The launch of Amnesty International’s annual report on the global situation of human rights this Tuesday (28), in Paris, recalled one of the most violent conflicts of 2022: the civil war in Ethiopia, which ended on November 2, two days before the age of two. “The deadliest conflict in 2022 was in Ethiopia,” but it remained far from “global attention,” AI Secretary General Agnès Callamard said.
The civil war would have killed, according to AI estimates, “hundreds of thousands of people, making it one of the deadliest conflicts in recent memory”. According to the report, “much of this carnage was concealed, distributed in a largely invisible campaign of ethnic cleansing against Tigris in Western Tigray. [região etíope]”.
Origins of the conflict
Abiy Ahmed took over as Ethiopia’s prime minister in 2018, ousting the Tigray People’s Liberation Front (TPLF) party from the center of power, where it had been for nearly three decades. Although the country achieved stability and prosperity at that time, as reported by the BBC, there was discontent with democracy and human rights in the country, which led to demonstrations against the government and the appointment of Ahmed as prime minister.
Ahmed, in promoting reforms, encountered resistance from the TPLF, who saw them as attempts to centralize power, generating a political crisis. In September 2020, Tigre defied the central government by proposing its own regional elections. Both sides considered themselves “illegitimate”.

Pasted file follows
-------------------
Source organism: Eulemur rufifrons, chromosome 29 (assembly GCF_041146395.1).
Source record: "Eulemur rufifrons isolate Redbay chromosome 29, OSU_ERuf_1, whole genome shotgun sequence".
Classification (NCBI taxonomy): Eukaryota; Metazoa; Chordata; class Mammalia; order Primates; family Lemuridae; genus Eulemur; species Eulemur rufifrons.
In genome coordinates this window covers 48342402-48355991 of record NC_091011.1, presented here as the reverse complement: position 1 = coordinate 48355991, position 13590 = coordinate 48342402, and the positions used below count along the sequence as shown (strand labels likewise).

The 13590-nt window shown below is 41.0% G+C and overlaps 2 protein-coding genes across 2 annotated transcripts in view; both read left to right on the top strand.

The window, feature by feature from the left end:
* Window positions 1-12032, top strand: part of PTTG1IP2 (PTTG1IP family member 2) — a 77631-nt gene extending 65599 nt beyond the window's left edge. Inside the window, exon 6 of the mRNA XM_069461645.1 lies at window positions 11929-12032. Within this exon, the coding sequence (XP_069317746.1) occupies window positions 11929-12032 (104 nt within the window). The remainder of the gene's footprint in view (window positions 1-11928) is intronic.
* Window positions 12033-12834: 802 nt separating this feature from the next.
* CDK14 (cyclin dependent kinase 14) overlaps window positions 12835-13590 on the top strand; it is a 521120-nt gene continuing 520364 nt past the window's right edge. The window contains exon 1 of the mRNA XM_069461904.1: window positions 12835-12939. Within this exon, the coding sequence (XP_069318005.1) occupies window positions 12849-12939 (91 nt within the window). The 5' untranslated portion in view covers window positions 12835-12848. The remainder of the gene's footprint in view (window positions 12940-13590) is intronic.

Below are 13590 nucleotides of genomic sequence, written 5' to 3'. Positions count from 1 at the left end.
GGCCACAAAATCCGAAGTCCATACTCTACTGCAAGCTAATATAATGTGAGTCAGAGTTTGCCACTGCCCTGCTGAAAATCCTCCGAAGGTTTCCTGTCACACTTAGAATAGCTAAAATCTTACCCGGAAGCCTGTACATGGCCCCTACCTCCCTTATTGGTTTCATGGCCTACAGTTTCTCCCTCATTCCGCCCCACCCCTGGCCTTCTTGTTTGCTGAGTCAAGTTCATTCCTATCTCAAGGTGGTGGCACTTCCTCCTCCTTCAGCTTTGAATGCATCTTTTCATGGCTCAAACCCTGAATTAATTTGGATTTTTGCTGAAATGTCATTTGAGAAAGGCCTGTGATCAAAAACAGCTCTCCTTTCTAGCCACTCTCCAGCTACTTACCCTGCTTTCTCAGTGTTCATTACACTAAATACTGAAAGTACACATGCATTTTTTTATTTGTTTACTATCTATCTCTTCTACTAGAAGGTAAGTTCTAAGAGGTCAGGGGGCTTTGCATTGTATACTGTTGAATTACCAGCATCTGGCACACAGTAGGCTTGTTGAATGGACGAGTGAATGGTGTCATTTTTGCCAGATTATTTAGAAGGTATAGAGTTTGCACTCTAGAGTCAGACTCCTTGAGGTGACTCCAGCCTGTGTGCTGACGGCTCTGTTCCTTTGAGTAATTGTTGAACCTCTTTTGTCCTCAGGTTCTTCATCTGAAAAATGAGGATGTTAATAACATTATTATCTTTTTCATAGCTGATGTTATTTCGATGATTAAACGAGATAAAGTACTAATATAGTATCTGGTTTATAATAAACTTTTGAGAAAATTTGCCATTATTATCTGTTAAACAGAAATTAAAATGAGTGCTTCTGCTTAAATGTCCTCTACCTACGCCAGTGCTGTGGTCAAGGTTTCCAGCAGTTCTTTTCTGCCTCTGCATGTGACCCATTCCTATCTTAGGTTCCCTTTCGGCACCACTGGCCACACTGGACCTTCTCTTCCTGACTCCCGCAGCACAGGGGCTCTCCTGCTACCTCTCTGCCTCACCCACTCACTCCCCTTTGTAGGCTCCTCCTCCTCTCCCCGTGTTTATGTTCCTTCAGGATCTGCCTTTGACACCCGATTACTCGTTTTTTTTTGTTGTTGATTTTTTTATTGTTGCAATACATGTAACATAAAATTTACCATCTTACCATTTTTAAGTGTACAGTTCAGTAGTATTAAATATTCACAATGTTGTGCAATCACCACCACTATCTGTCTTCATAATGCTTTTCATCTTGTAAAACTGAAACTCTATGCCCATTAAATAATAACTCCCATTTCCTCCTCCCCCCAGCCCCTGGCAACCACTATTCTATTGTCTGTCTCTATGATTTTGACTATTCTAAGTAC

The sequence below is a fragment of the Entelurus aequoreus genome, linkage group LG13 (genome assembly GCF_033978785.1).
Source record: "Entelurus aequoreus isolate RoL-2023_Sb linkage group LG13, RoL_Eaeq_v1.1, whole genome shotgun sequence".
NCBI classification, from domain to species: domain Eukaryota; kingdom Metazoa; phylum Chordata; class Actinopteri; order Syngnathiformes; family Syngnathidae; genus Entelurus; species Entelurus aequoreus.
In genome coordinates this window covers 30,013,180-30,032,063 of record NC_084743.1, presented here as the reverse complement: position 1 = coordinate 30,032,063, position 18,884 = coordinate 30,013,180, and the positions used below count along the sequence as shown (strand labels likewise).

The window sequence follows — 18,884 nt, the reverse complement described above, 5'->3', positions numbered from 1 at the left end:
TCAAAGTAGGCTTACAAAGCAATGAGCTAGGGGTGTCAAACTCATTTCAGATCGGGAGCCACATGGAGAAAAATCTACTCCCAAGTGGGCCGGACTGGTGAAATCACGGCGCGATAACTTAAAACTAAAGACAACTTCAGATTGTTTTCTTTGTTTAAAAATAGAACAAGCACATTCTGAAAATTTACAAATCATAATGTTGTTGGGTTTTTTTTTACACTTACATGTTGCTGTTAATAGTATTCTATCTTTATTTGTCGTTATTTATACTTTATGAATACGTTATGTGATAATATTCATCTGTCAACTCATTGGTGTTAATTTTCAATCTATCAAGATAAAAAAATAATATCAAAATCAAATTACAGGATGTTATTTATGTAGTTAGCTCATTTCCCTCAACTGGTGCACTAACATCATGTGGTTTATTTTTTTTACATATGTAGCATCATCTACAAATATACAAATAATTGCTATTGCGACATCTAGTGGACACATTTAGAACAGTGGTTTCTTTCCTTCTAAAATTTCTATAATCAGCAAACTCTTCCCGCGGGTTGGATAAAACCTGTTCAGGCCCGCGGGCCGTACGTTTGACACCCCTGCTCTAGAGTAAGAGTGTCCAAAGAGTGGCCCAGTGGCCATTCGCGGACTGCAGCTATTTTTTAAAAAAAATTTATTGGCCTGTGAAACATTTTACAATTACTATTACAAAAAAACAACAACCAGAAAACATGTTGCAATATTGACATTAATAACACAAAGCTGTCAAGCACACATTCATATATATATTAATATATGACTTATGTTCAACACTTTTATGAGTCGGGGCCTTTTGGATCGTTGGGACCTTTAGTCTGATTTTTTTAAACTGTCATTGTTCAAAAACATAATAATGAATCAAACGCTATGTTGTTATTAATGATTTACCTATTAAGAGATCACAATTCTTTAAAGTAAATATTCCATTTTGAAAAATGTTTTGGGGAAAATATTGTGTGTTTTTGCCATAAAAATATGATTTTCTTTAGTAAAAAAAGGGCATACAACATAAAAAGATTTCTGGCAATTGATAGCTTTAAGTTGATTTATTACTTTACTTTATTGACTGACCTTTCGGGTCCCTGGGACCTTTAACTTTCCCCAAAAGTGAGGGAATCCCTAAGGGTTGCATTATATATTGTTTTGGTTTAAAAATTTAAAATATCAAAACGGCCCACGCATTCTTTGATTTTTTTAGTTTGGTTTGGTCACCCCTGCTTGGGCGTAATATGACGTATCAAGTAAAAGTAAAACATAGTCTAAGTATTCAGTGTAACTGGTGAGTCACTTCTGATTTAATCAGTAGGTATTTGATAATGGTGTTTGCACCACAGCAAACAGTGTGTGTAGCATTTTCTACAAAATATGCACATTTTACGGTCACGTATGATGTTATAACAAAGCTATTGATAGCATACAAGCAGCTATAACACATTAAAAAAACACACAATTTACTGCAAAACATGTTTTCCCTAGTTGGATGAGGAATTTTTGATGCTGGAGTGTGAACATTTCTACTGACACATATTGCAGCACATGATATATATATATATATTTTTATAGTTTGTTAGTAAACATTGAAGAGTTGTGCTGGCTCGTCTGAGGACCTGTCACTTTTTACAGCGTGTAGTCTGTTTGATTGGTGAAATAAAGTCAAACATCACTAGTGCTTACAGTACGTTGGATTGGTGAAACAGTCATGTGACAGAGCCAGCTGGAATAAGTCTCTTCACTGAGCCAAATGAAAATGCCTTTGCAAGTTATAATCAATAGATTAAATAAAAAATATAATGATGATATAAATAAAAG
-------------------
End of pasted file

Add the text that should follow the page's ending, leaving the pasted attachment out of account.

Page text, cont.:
In the following October, the government cut transfers and relations with the region. Ahmed stated that Tigré had crossed the line. “The federal government is therefore forced into a military confrontation,” he said.
The conflict began on November 4, 2020, when the Prime Minister ordered a military offensive against regional forces in the Tigray region, and lasted for almost two years practically out of the eyes of the world.
According to Amnesty International’s report, since the beginning of the conflict in 2020, the government has imposed restrictions on humanitarian aid to Tigray. According to the UN’s international commission of human rights experts in Ethiopia, the government has also used starvation as a method of warfare. “And the closure of banking and communications services has exacerbated the humanitarian crisis,” the AI document highlighted.
Tens of thousands of people fled, seeking refuge in other countries. In Sudan, in 2022 alone, there were 59,800 people. According to AI, “Saudi Arabia ‘forcibly returned’ tens of thousands of Ethiopian migrants after arbitrarily detaining them in inhumane conditions because they did not have valid residence documents, subjecting them to torture and other ill-treatment”.
A joint report by Human Rights Watch and Amnesty International, released in April 2022, after a year of work, concluded that authorities in the Western Tigray and Amhara regions were “responsible for a campaign of ethnic cleansing, through crimes against humanity and war crimes,” targeting civilian Tigers in Western Tigray since the beginning of the conflict.
According to Amnesty International, there were mass arrests in 2022, targeting Tigrins (an ethnicity of about 7% of the Ethiopian population) in various parts of the country. “Thousands were arrested in official and clandestine places without judicial oversight over their arrests and without access to lawyers,” noted an excerpt from the report. Killings of civilians, including mass murders, by security forces and armed groups have also been reported. “A video that circulated on social media showed three people being burned alive,” the report said.